Pretoria - The DA has launched a major recruitment drive before elections next year to attract members - and even non-members - to apply for positions as MPs or MPLs and other public representative positions in future DA-led provincial and municipal governments.
DA federal executive chairman James Selfe said the campaign, launched over the weekend, aimed to set up a database of prospective leaders in the spirit of the party’s “open opportunity” philosophy, and did not mean it was adopting a system of “cadre deployment”.
“We’re inviting anybody from the public who has an interest to be our candidate to apply,” he said, adding that other internal processes for appointing representatives would continue.
The party’s Young Leaders Programme and Young Professionals Network, as well as other “political and operational structures” were already in place, but it wanted to “extend opportunities to all South Africans” who shared its values.
Selfe said “information sessions” on what was required of MPs or MPLs would be held, including educating candidates about what the DA stood for.
People would then be invited to apply, and a shortlist created, which would enable new recruits to “compete more freely” with incumbents as the party was on “a search for really, really good people”.
While the DA still had a “big mountain to climb” in terms of “electoral objectives” - the party hopes to attract a significant portion of the “born free” vote during next year’s national and provincial elections - it expected to be in government in several more provinces.
Selfe said candidates who did not make the cut to be MPs or MPLs after next year’s elections could be considered for positions as councillors after municipal elections set to take place in 2016.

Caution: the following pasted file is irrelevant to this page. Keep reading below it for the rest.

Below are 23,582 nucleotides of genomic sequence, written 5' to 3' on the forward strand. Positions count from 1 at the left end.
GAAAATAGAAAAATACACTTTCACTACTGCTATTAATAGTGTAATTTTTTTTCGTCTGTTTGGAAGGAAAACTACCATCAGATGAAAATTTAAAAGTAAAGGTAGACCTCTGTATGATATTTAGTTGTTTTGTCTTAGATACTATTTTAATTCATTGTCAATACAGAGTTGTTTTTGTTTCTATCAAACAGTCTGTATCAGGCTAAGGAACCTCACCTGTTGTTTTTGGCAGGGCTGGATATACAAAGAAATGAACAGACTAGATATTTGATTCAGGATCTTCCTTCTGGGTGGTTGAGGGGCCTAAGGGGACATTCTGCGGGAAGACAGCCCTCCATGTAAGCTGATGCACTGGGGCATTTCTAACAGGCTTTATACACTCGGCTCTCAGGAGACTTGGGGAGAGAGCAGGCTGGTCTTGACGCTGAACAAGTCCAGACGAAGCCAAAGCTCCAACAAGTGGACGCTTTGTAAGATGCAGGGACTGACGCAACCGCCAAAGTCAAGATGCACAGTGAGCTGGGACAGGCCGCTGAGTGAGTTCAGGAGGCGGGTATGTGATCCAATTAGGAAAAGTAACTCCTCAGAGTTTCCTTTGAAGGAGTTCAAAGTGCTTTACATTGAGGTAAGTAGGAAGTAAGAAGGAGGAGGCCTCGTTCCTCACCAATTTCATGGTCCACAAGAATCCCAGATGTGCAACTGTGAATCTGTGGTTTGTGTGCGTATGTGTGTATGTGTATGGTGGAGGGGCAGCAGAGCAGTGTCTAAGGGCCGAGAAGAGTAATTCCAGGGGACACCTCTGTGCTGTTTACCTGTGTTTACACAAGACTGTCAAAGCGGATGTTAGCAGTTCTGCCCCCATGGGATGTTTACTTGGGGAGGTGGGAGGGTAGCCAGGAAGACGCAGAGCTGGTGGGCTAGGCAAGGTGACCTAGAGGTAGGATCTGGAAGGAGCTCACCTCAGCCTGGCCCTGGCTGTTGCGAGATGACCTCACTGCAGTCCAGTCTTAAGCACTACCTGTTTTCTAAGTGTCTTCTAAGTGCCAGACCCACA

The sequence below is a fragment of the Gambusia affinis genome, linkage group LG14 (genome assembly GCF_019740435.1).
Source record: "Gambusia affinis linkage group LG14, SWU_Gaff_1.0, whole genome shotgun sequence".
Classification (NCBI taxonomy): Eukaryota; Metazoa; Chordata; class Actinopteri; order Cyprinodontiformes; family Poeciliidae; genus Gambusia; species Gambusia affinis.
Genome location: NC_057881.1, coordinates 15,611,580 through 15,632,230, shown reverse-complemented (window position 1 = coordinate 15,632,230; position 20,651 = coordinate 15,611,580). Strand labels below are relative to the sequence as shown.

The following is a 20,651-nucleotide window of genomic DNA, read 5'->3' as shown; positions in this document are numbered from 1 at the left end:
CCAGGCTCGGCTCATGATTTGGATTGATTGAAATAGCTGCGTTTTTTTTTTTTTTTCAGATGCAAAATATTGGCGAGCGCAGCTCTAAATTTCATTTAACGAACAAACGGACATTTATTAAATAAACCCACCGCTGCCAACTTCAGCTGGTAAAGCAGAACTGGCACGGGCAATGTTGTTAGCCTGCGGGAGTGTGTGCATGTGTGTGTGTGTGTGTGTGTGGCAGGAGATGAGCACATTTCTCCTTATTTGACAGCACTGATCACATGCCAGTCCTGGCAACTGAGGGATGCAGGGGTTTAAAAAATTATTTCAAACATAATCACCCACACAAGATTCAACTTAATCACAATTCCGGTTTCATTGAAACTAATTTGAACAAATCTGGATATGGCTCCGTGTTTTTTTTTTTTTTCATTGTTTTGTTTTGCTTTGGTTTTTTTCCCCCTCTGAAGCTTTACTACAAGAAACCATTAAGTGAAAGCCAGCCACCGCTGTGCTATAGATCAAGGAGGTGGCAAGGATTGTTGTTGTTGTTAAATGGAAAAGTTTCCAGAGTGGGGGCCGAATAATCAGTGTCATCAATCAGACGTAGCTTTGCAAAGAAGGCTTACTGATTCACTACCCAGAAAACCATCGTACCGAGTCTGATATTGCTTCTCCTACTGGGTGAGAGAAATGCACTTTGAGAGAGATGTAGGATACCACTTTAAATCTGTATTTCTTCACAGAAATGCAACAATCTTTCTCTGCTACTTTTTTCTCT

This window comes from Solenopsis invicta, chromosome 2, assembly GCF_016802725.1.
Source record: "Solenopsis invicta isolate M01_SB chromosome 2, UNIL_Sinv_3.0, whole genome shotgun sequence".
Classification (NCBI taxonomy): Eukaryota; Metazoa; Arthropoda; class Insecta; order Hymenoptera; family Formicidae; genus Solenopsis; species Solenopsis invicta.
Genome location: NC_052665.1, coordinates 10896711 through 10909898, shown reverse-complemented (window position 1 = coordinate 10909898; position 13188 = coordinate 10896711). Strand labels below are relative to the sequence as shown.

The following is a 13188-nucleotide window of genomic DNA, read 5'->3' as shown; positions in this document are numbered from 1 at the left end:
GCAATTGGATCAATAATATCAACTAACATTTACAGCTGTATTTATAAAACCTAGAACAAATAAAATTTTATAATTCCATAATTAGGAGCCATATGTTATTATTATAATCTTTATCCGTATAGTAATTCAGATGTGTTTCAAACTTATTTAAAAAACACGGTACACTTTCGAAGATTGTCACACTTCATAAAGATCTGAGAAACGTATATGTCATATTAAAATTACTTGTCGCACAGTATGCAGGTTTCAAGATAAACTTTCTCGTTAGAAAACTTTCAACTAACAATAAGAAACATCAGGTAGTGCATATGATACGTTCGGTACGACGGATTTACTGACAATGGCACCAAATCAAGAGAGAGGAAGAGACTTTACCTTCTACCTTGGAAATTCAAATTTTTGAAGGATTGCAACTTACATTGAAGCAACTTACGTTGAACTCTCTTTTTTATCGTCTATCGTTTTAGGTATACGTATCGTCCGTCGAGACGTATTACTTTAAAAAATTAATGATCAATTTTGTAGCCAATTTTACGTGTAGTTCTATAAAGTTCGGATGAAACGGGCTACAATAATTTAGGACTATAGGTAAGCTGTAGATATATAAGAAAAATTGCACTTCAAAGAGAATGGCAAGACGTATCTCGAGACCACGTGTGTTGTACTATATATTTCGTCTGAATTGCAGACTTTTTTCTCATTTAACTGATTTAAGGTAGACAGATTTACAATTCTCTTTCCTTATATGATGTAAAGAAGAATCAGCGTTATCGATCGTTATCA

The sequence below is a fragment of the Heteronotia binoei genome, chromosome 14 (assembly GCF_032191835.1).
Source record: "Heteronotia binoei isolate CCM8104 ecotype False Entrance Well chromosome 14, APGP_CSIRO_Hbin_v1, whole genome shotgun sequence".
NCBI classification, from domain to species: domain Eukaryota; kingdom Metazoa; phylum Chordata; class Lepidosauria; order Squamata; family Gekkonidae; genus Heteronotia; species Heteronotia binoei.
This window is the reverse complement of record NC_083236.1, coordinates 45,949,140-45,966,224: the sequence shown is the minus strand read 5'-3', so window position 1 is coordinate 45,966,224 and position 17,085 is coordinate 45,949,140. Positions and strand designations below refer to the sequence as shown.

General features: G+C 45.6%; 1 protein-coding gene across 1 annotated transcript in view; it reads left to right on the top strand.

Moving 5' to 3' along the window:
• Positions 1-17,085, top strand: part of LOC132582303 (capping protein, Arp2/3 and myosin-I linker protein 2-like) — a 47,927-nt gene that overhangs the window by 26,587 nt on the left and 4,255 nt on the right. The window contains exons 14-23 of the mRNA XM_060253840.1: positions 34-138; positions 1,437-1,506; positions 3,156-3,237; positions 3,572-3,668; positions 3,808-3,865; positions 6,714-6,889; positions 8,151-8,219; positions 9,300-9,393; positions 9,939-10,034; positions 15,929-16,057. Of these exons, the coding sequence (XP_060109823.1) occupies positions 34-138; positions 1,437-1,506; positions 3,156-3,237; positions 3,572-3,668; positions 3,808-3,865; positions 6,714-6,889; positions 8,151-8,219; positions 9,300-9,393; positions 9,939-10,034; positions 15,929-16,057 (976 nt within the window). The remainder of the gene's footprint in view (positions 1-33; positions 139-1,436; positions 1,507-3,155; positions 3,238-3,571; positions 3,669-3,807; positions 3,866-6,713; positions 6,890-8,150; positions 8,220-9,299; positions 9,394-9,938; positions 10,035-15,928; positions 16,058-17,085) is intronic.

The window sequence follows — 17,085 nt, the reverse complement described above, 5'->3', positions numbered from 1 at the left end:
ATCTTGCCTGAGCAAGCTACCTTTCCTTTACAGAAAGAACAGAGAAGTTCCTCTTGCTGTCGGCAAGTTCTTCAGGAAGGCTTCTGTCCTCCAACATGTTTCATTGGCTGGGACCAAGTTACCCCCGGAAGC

Selfe said the DA, which has refused to release membership statistics in the past, was more interested in growing its “activist” base than its membership numbers.
“Activists” would include people prepared to go out and mobilise and talk to potential DA voters - and who would do so “willingly and without expecting payment”.
Membership figures excluded people who could not be card-carrying members, he said.
These included public servants, such as members of the police or the defence force, who he said could not be members of political parties, as well as people who worked in the “corporate environment” where membership of a political party was “frowned upon”.
“In the corporate environment there is an unstated but real fear that one should not irritate or offend the government,” he said.
He cited the example of FNB, which had come in for criticism for a series of “innocuous adverts” criticising the government.
Meanwhile, speaking to the SA National Editors’ Forum in Cape Town at the weekend, DA leader Helen Zille predicted next year’s general elections would take place on April 27, commemorating 20 years of democracy.
Sapa reported her as saying five things were needed for a political party to gain voters: “a coherent political philosophy, strong institutions, excellent research capabilities, performance-based evaluation systems for its staff and leaders and capacity to raise money”.